A simple computer game could help identify opioid users' relapse risk

This game works by identifying how likely someone is to accept unknown risks.

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Opioid addiction is a public health crisis in America. In 2018, according to the U.S Department of Health and Human Services, a staggering 10.3 million people misused opioid prescriptions. Even when someone struggling with this addiction manages to get help and treatment, relapse is still incredibly common. But now a new approach to opioid addiction care could help clinicians predict relapse behavior before it happens.

While many clinical approaches to opioid addiction care focus on helping individuals after relapse or “slip-ups,” researchers of this study have used tools from computational psychiatry and decision neuroscience to preemptively identify when patients may be most likely to relapse. The study’s senior investigator and neuroeconomist, Paul Glimcher, told Inverse that this more accessible approach is extremely important for those with opioid addictions who don’t receive more consistent treatment and care.

“For patients receiving buprenorphine (sometimes called suboxone) therapy, it’s common for them to come to the clinic only once a month,” says Glimcher. “For those patients there is, I fear, very little monitoring. This seems a pressing point because buprenorphine, in part because these monthly visits make it so much cheaper, is rapidly growing in popularity.”

The study was published Sunday in the Journal of the American Medical Association (JAMA) Psychiatry and used a simple computer-based betting game to look at how participants’ willingness to accept an unknown risk matched with spikes in their opiate cravings. The researchers conducted this study at an addiction therapy center at NYC Health + Hospitals/Bellevue and studied 70 recovering opioid users as well as a control group of 55 participants who had never been addicted to opioids.

Participants completed up to fifteen sessions over a 7-month period, with more frequent sessions concentrated during the beginning of participants’ recovery when the risk of relapse was highest.

During these sessions participants first completed clinical assessments to determine their anxiety, craving, withdrawal, and adherence to treatment and then were asked to participate in a simple betting game to measure their current tolerance level of risky behavior. In the betting game, the participants were offered two different scenarios: one with known risk and one with unknown risk.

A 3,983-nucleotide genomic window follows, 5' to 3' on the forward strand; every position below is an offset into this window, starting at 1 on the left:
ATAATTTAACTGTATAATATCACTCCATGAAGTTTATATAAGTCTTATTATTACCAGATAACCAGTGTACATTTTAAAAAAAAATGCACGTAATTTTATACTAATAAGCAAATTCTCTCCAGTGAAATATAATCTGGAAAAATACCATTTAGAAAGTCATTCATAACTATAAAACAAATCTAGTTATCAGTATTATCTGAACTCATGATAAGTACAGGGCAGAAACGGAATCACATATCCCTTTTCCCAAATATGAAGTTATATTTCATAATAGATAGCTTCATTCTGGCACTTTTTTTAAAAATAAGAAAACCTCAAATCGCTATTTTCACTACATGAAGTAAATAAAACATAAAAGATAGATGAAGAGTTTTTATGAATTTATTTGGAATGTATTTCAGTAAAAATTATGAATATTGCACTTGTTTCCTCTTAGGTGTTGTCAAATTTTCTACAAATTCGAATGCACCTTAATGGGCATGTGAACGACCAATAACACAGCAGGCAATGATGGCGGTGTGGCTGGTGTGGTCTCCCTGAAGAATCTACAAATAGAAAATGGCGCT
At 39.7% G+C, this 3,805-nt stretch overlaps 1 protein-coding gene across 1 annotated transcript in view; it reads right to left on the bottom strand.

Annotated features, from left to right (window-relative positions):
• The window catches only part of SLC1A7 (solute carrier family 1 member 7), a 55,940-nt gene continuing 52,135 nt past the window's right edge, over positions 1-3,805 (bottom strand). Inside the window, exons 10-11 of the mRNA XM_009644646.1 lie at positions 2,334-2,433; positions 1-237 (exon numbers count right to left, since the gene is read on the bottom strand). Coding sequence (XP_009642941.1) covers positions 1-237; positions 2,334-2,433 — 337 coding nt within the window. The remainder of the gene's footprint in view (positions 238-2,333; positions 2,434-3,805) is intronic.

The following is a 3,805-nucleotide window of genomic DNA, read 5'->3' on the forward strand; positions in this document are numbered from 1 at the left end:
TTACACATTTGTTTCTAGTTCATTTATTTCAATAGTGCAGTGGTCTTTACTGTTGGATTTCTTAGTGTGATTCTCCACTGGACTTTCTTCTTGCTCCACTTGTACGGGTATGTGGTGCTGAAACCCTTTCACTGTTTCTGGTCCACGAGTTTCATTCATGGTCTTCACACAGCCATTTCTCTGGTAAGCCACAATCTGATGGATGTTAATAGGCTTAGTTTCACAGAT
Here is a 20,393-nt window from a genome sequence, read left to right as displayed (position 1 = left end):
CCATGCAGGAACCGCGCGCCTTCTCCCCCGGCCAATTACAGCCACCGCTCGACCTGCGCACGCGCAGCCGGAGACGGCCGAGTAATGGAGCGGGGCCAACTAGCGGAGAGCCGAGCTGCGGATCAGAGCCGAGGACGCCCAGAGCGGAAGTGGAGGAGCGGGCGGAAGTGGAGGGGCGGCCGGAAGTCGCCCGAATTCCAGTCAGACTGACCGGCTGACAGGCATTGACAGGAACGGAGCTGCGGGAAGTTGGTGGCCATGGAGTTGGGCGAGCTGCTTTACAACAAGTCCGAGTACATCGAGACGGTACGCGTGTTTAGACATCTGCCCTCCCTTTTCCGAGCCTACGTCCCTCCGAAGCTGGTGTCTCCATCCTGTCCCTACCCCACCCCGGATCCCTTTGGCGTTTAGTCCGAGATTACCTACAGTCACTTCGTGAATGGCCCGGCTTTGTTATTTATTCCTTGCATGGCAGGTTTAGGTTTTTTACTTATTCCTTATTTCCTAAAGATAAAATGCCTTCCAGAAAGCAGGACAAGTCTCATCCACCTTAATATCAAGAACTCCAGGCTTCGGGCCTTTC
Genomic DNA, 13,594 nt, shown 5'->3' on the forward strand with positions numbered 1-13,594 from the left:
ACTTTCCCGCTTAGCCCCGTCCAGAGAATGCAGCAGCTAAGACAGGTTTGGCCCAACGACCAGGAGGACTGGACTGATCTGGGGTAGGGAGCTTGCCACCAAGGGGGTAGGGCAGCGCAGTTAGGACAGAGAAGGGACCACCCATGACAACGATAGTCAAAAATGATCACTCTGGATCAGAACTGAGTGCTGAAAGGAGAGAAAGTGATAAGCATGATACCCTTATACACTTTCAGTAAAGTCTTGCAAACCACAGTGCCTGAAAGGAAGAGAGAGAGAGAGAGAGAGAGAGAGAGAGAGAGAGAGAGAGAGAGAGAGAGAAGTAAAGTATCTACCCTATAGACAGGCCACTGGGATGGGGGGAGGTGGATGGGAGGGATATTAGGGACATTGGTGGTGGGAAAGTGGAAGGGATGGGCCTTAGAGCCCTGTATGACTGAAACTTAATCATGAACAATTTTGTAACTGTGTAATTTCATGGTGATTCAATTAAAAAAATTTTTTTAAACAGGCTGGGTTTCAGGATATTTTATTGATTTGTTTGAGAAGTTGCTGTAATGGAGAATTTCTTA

In the known risk scenario participants were offered either a fixed $5 pay-off or a lottery option with predetermined probabilities. But, in the unknown risk scenario, the probabilities were only partially known.

The researcher’s found that participants whose clinical assessments demonstrated higher levels of drug cravings were also significantly more likely to choose the riskier unknown bet. The study says that such participants would be 85 percent likely to reuse within the week.

Glimcher told Inverse that clinicians can do literally life-saving work with this preemptive knowledge.

“When clinicians see that a patient is having trouble [like this] they have a number of ways that they can help,” said Glimcher. “For patients receiving buprenorphine or methadone, which are really the gold standards for treatment, clinicians can adjust dosing. So if we see that a patient is struggling or at additional risk, giving a slightly higher dose of medication for that week can be a real lifesaver – literally. Clinicians can also suggest that patients attend a therapy session when they are struggling or patients on their own can do their best to avoid risky situations like hanging out with friends who use.”

The team is currently working on transforming this betting game into an easy to use app and while Glimcher says its primarily targeted at clinical environments, that there’s no reason it couldn’t be used as a public tool as well.

“As clinical researchers, we think of it primarily as a tool for use in a clinical setting,” says Glimcher. “But we are interested in whether patients and their families might be able to use this kind of information on their own. We are hoping to see what impact keeping family members informed of these risks can have in a future clinical trial.”

Read the study’s key points here:

Question: Can tools from computational psychiatry and decision neuroscience be used to understand and predict opioid reuse risk?

Findings: In this longitudinal study, we serially examined computational markers of risky decision-making in opioid users studied over 7 months of treatment. We found that an increase in an individual marker of tolerance to ambiguity (a context in which there is limited information about environmental risk) was significantly tied to imminent opioid use (within 1-4 weeks) in a manner statistically independent of standard clinical predictors.

Meaning: Computational markers of risky decision-making capture distinct latent cognitive processes with clinical utility for detecting opioid reuse vulnerability.